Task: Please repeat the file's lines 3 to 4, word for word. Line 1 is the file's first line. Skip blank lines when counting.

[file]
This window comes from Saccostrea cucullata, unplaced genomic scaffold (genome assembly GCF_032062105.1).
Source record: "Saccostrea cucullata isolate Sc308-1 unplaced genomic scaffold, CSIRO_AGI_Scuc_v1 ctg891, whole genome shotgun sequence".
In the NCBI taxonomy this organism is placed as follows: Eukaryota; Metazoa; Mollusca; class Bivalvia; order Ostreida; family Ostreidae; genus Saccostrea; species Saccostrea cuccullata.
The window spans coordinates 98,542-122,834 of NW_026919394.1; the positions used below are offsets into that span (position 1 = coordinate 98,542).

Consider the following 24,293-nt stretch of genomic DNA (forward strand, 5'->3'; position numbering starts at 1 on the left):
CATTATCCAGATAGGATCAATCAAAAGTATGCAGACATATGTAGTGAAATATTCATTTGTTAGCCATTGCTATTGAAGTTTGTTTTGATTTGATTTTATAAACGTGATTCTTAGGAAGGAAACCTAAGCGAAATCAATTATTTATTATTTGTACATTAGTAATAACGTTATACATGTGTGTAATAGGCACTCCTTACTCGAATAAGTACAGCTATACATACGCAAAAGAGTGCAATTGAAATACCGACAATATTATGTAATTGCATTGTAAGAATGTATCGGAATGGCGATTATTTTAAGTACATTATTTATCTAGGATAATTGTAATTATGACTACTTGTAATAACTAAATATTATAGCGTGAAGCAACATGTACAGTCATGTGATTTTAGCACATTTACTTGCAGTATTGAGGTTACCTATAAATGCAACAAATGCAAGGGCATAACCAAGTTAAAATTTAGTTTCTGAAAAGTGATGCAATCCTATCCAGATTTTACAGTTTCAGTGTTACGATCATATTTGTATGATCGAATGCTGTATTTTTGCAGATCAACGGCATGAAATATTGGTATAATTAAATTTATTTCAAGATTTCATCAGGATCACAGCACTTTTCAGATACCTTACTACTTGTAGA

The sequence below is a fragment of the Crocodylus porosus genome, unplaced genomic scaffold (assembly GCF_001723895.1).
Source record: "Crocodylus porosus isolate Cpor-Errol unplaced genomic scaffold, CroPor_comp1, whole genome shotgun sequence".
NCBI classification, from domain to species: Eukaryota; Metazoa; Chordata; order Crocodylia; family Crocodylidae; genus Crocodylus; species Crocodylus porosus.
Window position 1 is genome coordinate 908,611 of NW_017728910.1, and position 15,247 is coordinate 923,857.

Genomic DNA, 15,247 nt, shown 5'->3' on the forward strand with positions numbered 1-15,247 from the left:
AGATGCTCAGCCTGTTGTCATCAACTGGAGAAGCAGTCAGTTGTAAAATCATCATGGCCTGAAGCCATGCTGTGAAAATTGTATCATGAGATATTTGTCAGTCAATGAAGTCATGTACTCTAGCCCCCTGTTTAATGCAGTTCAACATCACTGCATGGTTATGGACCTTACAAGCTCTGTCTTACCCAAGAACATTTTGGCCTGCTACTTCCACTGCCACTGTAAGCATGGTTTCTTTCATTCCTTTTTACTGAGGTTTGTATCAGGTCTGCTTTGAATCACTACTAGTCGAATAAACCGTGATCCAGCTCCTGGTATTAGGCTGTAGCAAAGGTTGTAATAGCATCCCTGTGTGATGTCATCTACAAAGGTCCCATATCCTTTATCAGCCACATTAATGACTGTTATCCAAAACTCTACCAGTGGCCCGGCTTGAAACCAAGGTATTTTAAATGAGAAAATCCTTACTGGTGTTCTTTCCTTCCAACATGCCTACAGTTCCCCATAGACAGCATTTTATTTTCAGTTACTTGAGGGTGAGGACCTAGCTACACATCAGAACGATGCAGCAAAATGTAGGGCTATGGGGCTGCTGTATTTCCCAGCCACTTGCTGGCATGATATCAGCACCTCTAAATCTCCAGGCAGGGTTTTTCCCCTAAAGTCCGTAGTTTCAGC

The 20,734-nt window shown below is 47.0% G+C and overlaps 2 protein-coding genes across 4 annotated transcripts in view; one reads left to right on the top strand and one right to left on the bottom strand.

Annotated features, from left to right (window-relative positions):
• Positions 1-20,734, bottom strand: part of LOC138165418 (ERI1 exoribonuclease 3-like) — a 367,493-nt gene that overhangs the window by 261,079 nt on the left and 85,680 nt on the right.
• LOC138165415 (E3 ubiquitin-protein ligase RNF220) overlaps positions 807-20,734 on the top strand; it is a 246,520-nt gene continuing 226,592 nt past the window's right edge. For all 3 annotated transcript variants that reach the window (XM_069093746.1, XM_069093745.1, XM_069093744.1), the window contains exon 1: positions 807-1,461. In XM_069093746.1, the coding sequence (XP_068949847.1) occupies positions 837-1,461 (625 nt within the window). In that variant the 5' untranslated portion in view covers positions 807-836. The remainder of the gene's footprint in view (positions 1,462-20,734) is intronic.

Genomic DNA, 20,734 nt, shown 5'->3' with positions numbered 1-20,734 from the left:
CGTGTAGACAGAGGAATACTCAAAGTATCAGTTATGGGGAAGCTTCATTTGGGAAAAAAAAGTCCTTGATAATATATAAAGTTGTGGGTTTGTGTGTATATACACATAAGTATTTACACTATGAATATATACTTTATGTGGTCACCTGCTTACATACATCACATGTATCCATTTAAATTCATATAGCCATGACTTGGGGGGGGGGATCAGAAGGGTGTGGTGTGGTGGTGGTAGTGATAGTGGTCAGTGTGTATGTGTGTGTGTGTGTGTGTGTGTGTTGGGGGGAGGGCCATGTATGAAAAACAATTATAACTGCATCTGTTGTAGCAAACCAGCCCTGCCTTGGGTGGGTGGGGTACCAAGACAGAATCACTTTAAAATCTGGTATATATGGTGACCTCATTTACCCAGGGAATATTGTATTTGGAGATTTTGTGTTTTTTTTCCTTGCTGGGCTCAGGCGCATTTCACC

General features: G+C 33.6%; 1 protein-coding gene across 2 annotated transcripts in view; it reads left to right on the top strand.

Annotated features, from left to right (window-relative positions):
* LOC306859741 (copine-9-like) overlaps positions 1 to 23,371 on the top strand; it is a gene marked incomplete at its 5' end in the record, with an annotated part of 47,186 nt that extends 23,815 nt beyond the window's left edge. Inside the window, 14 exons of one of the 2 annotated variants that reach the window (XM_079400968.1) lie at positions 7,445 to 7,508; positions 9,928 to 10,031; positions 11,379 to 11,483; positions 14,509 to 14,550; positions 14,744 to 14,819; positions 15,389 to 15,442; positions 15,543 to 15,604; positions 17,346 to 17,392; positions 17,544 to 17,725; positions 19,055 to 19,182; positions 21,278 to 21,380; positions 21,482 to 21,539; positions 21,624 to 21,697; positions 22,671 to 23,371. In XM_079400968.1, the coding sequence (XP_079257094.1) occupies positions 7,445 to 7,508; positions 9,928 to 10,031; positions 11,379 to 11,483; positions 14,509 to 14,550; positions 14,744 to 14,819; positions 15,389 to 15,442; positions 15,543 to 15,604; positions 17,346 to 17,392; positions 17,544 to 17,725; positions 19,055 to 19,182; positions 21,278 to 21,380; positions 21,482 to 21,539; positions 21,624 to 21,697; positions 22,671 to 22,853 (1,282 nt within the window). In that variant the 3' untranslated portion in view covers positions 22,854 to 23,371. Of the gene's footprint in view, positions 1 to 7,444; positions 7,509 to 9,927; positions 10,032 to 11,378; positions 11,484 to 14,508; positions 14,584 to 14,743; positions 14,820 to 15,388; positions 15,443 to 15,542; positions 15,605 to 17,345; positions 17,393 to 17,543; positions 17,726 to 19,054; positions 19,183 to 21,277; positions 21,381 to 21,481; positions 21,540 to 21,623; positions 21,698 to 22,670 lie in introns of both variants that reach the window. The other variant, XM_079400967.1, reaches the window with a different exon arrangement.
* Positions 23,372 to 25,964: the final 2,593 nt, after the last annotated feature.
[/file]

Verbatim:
In the NCBI taxonomy this organism is placed as follows: Eukaryota; Metazoa; Mollusca; class Bivalvia; order Ostreida; family Ostreidae; genus Saccostrea; species Saccostrea cuccullata.
The window spans coordinates 98,542-122,834 of NW_026919394.1; the positions used below are offsets into that span (position 1 = coordinate 98,542).